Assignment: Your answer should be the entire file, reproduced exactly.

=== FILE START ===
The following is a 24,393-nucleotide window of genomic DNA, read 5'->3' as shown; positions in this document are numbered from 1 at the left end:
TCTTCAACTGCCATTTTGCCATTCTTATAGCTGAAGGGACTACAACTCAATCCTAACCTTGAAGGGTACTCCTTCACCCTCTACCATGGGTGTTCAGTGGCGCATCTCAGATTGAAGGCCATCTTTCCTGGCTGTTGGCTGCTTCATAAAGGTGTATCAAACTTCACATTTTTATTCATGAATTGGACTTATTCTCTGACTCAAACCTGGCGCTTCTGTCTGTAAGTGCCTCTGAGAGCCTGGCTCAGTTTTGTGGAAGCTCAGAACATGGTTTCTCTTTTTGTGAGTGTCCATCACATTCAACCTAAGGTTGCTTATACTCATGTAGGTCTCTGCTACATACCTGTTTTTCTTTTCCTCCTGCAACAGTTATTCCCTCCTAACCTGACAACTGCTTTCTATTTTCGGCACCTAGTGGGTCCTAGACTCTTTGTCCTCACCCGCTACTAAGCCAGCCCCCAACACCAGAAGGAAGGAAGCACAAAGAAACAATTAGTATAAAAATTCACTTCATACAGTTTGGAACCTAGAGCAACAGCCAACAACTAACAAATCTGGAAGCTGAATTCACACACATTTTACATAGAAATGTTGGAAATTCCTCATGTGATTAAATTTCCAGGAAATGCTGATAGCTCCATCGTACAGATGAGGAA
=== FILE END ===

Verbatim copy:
The following is a 24,393-nucleotide window of genomic DNA, read 5'->3' as shown; positions in this document are numbered from 1 at the left end:
TCTTCAACTGCCATTTTGCCATTCTTATAGCTGAAGGGACTACAACTCAATCCTAACCTTGAAGGGTACTCCTTCACCCTCTACCATGGGTGTTCAGTGGCGCATCTCAGATTGAAGGCCATCTTTCCTGGCTGTTGGCTGCTTCATAAAGGTGTATCAAACTTCACATTTTTATTCATGAATTGGACTTATTCTCTGACTCAAACCTGGCGCTTCTGTCTGTAAGTGCCTCTGAGAGCCTGGCTCAGTTTTGTGGAAGCTCAGAACATGGTTTCTCTTTTTGTGAGTGTCCATCACATTCAACCTAAGGTTGCTTATACTCATGTAGGTCTCTGCTACATACCTGTTTTTCTTTTCCTCCTGCAACAGTTATTCCCTCCTAACCTGACAACTGCTTTCTATTTTCGGCACCTAGTGGGTCCTAGACTCTTTGTCCTCACCCGCTACTAAGCCAGCCCCCAACACCAGAAGGAAGGAAGCACAAAGAAACAATTAGTATAAAAATTCACTTCATACAGTTTGGAACCTAGAGCAACAGCCAACAACTAACAAATCTGGAAGCTGAATTCACACACATTTTACATAGAAATGTTGGAAATTCCTCATGTGATTAAATTTCCAGGAAATGCTGATAGCTCCATCGTACAGATGAGGAA